We must learn to make hard choices, or fail

by Rob Marchant

There are four types of election result. Ones that are undeniably good. Ones that are undeniably bad. Ones that are on balance good, but look otherwise. And those that are on balance bad, but look otherwise.

The most dangerous, obviously, are the last. There is a risk that, like an alcoholic, you don’t notice, or don’t accept, that there’s a problem.

And, excluding Scotland, we had a night that looked good. We won back a bunch of seats in the English local elections and scraped home in Wales. A mixed bag, perhaps, but respectable.

Now, Scotland was clearly a disaster and deserves a separate post all to itself (let’s be fair, it seems a problem all its own, unconnected to Labour’s national strategy). Wales, again, is a separate case. As for the positive results in England, three possible explanations come to mind.

One: a vindication of Labour policies. It’s not. This one’s straightforward: we don’t yet, by common consent, have defined policies. Ergo, it can’t be a vindication of them.

Two: the first electoral vindication of Ed Miliband as leader. It’s not. That’s not because he’s not a popular leader: it’s just too early to say. And that’s for the simple reason that most of the population, outside the Westminster and party bubbles, will still have no idea who he is and what he stands for. That’s the reality of having a relatively unknown figure suddenly come to prominence. Therefore, this cannot be reasonably seen as a vindication of his leadership.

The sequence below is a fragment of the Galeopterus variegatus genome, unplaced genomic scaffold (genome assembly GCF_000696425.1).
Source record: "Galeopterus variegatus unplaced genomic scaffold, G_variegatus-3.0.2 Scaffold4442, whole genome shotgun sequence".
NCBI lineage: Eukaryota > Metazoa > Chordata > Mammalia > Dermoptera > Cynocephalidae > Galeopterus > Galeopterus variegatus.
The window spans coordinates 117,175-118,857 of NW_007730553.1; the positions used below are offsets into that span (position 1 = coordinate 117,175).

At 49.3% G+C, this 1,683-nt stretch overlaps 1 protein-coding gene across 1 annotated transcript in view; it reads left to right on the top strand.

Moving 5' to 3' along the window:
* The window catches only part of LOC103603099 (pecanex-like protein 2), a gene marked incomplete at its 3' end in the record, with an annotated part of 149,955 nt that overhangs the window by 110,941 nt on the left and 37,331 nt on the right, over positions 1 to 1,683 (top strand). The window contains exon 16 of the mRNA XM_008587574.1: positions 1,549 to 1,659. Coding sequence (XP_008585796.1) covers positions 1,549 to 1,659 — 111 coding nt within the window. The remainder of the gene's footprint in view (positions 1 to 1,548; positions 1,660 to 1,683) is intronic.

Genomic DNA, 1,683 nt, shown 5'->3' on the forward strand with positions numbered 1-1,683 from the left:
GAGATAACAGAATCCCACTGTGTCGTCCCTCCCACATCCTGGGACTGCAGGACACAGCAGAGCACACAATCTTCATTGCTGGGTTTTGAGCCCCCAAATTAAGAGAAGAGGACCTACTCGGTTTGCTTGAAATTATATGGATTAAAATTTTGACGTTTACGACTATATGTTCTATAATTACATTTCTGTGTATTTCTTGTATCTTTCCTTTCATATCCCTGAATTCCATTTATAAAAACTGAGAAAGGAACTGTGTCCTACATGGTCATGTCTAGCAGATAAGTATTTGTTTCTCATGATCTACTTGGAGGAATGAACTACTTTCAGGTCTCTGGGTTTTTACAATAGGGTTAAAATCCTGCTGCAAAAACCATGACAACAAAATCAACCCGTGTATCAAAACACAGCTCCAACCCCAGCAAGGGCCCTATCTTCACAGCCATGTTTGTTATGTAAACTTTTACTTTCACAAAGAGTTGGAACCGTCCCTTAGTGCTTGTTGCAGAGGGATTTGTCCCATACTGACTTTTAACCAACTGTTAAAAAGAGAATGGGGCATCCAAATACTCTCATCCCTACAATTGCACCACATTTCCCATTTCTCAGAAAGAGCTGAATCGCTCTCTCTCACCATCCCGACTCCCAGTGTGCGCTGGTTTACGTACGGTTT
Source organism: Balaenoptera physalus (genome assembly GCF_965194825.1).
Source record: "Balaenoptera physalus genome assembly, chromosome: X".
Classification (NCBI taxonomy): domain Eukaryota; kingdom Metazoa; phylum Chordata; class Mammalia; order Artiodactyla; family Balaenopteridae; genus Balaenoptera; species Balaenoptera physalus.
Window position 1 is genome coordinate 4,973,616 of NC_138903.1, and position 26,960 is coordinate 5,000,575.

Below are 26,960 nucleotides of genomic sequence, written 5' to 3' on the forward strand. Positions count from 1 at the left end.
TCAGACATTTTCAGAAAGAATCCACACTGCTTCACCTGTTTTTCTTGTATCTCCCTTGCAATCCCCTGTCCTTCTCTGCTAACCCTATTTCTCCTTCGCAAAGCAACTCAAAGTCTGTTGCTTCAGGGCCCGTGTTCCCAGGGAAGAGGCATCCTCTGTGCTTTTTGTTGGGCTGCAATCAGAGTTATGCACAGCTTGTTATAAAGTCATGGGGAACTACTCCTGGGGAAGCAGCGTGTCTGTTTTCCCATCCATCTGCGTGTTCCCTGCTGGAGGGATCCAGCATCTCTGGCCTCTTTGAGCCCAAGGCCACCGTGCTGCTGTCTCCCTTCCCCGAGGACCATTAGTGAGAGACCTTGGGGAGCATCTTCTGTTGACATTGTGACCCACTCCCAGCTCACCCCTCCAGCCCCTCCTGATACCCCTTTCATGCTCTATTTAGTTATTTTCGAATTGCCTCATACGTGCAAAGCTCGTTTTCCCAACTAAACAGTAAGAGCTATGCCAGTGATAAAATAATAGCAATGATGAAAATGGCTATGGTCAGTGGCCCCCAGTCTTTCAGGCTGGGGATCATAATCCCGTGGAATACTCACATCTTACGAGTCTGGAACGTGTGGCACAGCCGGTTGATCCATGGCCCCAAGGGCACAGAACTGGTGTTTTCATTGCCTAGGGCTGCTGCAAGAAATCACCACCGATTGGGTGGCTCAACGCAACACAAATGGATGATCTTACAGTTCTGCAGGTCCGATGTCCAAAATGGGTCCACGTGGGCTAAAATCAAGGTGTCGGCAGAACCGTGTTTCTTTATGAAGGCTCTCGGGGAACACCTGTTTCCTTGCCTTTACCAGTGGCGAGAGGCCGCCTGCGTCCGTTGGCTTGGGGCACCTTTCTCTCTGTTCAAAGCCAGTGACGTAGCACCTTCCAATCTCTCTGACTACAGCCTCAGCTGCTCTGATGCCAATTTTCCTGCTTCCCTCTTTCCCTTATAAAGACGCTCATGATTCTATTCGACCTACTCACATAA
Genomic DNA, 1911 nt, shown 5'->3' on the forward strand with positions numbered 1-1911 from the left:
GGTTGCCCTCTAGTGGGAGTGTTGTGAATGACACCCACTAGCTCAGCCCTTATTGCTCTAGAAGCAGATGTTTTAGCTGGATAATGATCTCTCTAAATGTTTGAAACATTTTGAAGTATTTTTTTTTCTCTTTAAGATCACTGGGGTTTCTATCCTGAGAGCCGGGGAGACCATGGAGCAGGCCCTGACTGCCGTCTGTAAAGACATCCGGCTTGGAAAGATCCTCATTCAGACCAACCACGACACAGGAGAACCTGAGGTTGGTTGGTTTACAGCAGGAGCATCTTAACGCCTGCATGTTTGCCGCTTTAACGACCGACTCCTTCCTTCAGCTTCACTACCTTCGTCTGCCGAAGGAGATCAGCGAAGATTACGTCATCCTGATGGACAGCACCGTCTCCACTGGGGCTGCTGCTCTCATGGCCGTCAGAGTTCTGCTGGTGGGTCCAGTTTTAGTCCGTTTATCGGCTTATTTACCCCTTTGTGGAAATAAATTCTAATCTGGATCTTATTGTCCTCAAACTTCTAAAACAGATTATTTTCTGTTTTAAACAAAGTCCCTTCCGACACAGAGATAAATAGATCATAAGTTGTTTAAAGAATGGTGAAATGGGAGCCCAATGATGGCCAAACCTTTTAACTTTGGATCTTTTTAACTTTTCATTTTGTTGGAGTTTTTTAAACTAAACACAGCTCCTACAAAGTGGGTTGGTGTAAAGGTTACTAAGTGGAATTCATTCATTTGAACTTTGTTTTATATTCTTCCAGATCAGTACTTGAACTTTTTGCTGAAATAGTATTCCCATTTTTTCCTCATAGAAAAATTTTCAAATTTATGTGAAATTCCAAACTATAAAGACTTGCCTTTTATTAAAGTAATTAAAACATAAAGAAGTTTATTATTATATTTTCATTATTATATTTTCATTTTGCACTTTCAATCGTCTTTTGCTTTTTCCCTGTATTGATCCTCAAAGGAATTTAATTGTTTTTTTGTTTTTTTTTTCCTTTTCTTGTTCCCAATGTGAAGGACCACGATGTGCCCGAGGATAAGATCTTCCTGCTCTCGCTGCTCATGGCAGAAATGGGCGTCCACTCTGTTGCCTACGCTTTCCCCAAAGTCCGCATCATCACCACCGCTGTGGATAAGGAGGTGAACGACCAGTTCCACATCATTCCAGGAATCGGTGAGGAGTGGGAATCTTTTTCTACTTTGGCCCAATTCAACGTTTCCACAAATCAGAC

Three: discontent with the Coalition. The only reasonable explanation: discontent was manifested with the Lib Dems in particular, Nick Clegg reprising his now-familiar role of lightning conductor for the Tories.

However, we also need to be aware of the difference between, on the one hand, giving the Coalition a bloody nose; and, on the other, giving it its marching orders.

The British public is perhaps less fickle than many people think: having elected a government, historically it tends to give it the benefit of the doubt, even if from time to time it might send it a warning shot across the bows. The Tories, between 1979 and 1997, got several bloody noses but still got re-elected three times (as, for that matter, was Labour given a good smack over tuition fees and Iraq).

In short: it’s the trend, not the surface ripples, to which we must pay close attention.

Alex Massie in the Spectator a few days ago set out a frighteningly realistic portrait of a long-term Tory strategy versus a short­-term Labour one, which warrants a close look. Apart from echoing the dangers for Labour of over-egging the economic doom scenario, outlined in a previous post, he even predicts the Tories’ future attack line for 2015 – that we failed to make the necessary hard choices: